3-Radon Inspection & Lead Inspection-What Really Matters Legal Issues!

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Testing for Radon

imagesEnvironmental testing beyond property water includes (but is not limited to) testing for soil and building structures for radon. Radon is a radioactive gas that has been identified in homes in every state within the US. It is the natural byproduct of radium breaking down in soil (including rock) and water. As a result, it can get into the air and the water in homes. In most instances, radon enters homes through pores and cracks in the foundation. It can also enter through well water. All homes can have a radon problem. It does not seem to matter if a home is air sealed, drafty, with or without a basement. Elevated levels of radon gas have been found in homes in every state. Radon gas is listed as a Class One human lung carcinogen. Prolonged exposure to high levels of radon gas can cause lung cancer. The EPA and the office of the Surgeon General recommend that homes be tested for the presence of radon. Because radon is invisible and odorless, its elevated presence is only identified via special detection devices. In the event radon levels are high, mitigation systems can be purchased and installed to effectively alleviate health risks. NOTE: EPA suggests that although it is not feasible to totally eliminate radon from the air, it is estimated that about one-third of the radon-related lung cancer occurrences could be averted by reducing radon concentrations in homes.

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It does not seem to matter if a is air sealed, drafty, with or without a   .


downloadRemoving Radon

Active Subslab suction (also called sub-slab depressurization) is one of the most common and usually the most reliable radon reduction method. Suction pipes are inserted through the floor slab into the crushed rock or soil underneath. In houses with crawl spaces, active ventilation can be used. In this case, ventilation is achieved by using a fan to blow air through the crawlspace instead of relying on natural air circulation.


Testing for Lead

Asbestosinspection.jpg.w300h225Lead is a natural forming metal found in geologic deposits. Unfortunately, it was commonly used in high levels in the manufacture of many household construction materials including plumbing pipes, faucets, and interior and exterior household paint. Lead contracted from contaminated drinking water or paint dust can cause a variety of adverse health effects. In babies and children, exposure to lead can result in delays in physical and mental development, along with slight deficits in attention span and learning abilities. In adults, it can cause increases in blood pressure. Adults who drink or breathe lead-contaminated water or air over a period of several years may experience kidney problems and high blood pressure. Perhaps the greatest exposure to lead contamination is the result of swallowing or breathing in lead paint dust.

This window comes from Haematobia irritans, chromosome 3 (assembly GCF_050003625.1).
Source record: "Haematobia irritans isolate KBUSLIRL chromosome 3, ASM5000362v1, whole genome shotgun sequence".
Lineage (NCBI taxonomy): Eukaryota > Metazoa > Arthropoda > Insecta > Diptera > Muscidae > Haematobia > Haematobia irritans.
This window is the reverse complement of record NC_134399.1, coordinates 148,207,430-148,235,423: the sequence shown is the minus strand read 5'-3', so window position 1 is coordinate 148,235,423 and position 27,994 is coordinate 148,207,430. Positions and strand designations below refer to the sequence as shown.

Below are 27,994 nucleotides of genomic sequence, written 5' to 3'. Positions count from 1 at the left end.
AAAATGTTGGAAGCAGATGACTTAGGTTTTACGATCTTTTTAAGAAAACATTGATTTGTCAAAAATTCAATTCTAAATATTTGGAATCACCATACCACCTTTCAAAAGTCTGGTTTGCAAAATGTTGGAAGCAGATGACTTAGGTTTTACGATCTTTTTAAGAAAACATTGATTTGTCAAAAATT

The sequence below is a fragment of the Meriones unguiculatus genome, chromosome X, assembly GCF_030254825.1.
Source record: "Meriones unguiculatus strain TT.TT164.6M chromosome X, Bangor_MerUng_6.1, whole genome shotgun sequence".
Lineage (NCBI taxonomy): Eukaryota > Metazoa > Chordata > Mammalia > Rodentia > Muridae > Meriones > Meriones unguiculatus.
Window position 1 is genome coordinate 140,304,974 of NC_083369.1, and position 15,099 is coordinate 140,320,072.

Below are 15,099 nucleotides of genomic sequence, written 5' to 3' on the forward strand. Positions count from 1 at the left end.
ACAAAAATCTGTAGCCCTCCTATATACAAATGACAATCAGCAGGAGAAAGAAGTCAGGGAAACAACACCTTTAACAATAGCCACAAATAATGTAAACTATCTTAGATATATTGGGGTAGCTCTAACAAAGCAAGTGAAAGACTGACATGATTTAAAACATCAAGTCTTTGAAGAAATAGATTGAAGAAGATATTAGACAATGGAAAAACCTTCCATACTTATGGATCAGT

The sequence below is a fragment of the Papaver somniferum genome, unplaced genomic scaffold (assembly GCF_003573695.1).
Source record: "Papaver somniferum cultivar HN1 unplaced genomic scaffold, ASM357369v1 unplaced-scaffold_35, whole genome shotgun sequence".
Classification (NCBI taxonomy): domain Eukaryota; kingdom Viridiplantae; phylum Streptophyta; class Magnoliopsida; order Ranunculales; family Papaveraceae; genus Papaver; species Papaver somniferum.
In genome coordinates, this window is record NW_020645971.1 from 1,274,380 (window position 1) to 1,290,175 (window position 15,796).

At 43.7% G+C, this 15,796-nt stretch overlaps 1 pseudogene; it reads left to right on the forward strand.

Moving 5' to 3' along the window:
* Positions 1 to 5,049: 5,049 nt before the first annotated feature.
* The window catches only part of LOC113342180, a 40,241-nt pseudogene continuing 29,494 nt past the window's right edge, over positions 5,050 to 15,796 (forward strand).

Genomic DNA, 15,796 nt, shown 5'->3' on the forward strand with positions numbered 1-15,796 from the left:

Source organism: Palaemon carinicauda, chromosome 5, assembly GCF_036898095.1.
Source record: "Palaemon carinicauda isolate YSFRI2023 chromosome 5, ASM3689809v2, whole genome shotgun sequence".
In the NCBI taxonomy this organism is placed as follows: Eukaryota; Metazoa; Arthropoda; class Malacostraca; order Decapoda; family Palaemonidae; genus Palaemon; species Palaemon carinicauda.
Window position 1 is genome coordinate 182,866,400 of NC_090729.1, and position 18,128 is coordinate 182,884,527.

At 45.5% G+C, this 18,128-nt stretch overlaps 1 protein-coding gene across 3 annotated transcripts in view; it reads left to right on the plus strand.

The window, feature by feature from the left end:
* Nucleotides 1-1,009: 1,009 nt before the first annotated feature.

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contracted from contaminated drinking water or from paint dust can cause a variety of adverse health .

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For this reason, the US Department of Housing and Urban Development (HUD) advises owners of homes built before 1978 to:

  • Wipe down flat surfaces, like window sills, with a damp paper towel and throw away the paper towel.
  • Mop smooth floors (using a damp mop) weekly to control dust.
  • Take off shoes when entering the house.
  • Vacuum carpets and upholstery to remove dust.
  • If possible, use a vacuum with a HEPA filter or a “higher efficiency” collection bag.
  • Pick up loose paint chips carefully with a paper towel and discard in the trash, then wipe the surface clean with a wet paper towel.
  • Take precautions to avoid creating lead dust when remodeling, renovating or maintaining your home.
  • Test for lead hazards by a lead professional. (Have the soil tested too!)
NOTE: Lead was added to residential paint to reduce the drying process, to increase durability and longevity, and to increase its resistance to the degrading effects of moisture.Paint containing more than .06 percent lead was banned for residential use in the United States in 1978 by the U.S. Consumer Product Safety Commission. The Commission defines “lead-based paint” as any “paint, surface coating that contains lead equal to or exceeding one milligram per square centimeter (1.0 mg/cm2) or 0.5% by weight.”. 

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Lead was to residential paint to reduce the drying process, to increase durability and  .

Proper maintenance of lead paint involves painting over it with non-lead based paint before it degrades to the point that it begins cracking, chipping, or peeling. If it can possibly be avoided, lead-based paint should not be dry sanded, dry scraped or burned off of structures unless a proper HEPA filtration system is used. EPA recommends lead dust testing of any home built prior to 1978, especially if the buyers have children or pets. Lead dust testing is best performed by a qualified home inspector or environmental inspector.


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